Two amendments to add a public option to the Baucus version of the health care reform bill failed in the Finance Committee (which Baucus chairs) yesterday. A "robust" p.o. (I use small letters, as opposed to "P.O.'d") amendment from Sen. Jay Rockefeller (W.Va.), which would give the new offering the level of discounts Medicare has for two years, fell by a 15-8 vote (all 10 Republicans, and 5 Democrats voting against), after a five-hour debate. Soon after, an amendment proposed by Sen. Chuck Schumer (N.Y.) which did not have that aggressive provision, fell by a 13-10 vote.
The three Democratic Senators who voted against the Schumer proposal were Baucus, Kent Conrad (N.D.), and Blanche Lincoln (Ark.) There will be a movement to demonize those three, and possibly to a lesser extent Sens. Carper (Del.) and Nelson (Fla.), who voted against the Rockefeller amendment but for the Schumer proposal. I don't like their votes, but I'm not quite ready to condemn them just yet.
Yesterday's votes mean that the bill which will be reported out of the Finance Committee will not have a p.o. in it (it will have money to support Conrad's pet co-ops, though), but that does not mean the end of the story. Strong p.o. supporters, like Rockefeller, Schumer, and Tom Harkin (Iowa) came out of the session encouraged by the vote and by the debate.
Unfortunately, the debate was not televised live, but from the snippets I saw of the debate, I would be encouraged, too. The arguments against the proposal sounded lame and unconvincing--for example, Orrin Hatch (Utah) complained that we'd be turning health care over to "the folks who destroyed the banks and the auto companies". I hate to give you the news, Orrin, but the private banking and auto companies who were destroyed did that all by themselves--the government is just coming around to pick up the pieces and try to put them back together. The proponents had all the good arguments on their side: more competition, challenging the health insurers' harmful practices, and the fact tha the p.o. is no entitlement program--it would be a self-sustaining, optional offering. If it's a weak one, it would be no threat to the private insurers, and thus insignificant.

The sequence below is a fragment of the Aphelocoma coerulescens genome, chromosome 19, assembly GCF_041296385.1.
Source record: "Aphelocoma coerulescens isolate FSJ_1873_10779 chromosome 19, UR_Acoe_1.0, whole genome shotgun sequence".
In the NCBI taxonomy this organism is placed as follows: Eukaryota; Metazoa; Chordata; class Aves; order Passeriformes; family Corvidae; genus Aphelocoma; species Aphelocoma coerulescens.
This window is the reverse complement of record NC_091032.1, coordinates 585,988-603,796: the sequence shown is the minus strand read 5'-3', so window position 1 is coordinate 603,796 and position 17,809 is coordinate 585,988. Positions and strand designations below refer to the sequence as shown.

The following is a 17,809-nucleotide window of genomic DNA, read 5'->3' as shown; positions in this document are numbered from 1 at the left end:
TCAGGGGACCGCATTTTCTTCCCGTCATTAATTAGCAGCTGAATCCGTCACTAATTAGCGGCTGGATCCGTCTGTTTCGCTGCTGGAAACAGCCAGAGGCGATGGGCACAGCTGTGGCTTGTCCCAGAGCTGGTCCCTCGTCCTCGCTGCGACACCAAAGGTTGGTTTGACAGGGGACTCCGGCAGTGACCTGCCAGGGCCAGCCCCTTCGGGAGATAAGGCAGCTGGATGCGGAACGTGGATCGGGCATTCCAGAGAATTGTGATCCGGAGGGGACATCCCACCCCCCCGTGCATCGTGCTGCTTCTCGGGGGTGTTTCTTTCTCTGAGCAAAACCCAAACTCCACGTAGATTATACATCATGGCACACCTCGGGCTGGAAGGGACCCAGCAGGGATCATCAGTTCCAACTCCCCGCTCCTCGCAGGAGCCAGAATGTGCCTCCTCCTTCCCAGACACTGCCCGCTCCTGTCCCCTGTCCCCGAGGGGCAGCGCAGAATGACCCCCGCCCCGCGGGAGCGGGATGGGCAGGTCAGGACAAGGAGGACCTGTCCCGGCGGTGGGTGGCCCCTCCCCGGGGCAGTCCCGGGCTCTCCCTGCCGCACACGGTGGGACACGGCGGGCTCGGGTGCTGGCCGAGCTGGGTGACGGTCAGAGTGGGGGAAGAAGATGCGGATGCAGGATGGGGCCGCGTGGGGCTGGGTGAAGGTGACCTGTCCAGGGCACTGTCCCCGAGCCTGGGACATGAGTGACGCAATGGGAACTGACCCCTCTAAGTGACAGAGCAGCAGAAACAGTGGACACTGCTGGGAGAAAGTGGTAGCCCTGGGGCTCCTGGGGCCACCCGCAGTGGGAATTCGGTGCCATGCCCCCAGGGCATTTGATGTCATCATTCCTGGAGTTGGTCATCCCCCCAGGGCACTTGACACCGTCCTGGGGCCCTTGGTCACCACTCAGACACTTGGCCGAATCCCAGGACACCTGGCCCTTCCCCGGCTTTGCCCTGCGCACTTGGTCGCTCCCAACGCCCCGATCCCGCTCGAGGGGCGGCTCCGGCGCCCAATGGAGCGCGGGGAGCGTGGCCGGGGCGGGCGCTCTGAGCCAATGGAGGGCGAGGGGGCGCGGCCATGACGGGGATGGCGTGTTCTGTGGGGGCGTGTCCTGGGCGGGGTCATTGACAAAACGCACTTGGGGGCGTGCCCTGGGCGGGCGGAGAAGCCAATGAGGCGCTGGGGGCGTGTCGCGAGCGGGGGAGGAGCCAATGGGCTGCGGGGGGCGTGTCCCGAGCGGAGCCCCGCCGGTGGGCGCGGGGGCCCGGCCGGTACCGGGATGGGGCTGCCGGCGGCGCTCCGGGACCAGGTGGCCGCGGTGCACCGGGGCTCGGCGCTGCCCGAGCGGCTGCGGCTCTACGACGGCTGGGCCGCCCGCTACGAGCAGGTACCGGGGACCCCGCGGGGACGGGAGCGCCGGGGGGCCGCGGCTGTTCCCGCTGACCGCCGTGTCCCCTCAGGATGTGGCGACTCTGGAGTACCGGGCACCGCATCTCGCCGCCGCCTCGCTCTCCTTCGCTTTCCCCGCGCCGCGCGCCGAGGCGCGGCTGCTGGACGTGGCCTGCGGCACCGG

The debate will go to the Senate floor, and the search will continue for a formula that can get enough Democratic votes to make it a winner--51 might well be enough, but they will try to get to 60 first. It was clear from the p.o. supporters that they will bring an amendment to the floor, and they claim to expect it to succeed. My condemnation will be for any Democrats who go against the p.o. in the floor vote, if it fails there; it will be fierce, and it will be backed up with my wallet. With regard to 2010, I've become a single-issue voter.
Clearly, a trigger approach will not do at this point; the p.o. will take time to gear up, and it is unclear how widely it will be available. A trigger approach means private insurers will be able to gouge the public more time--it implies they will not improve their methods.
On a discussion later that day on Jim Lehrer's Report on PBS, a freshman Democrat from Colorado made an interesting point: the Republicans could kill the public option if they got on board. If they continue with their unyielding opposition to the proposed legislation, the resulting bill--and there will be a bill--will be more unfavorable to them.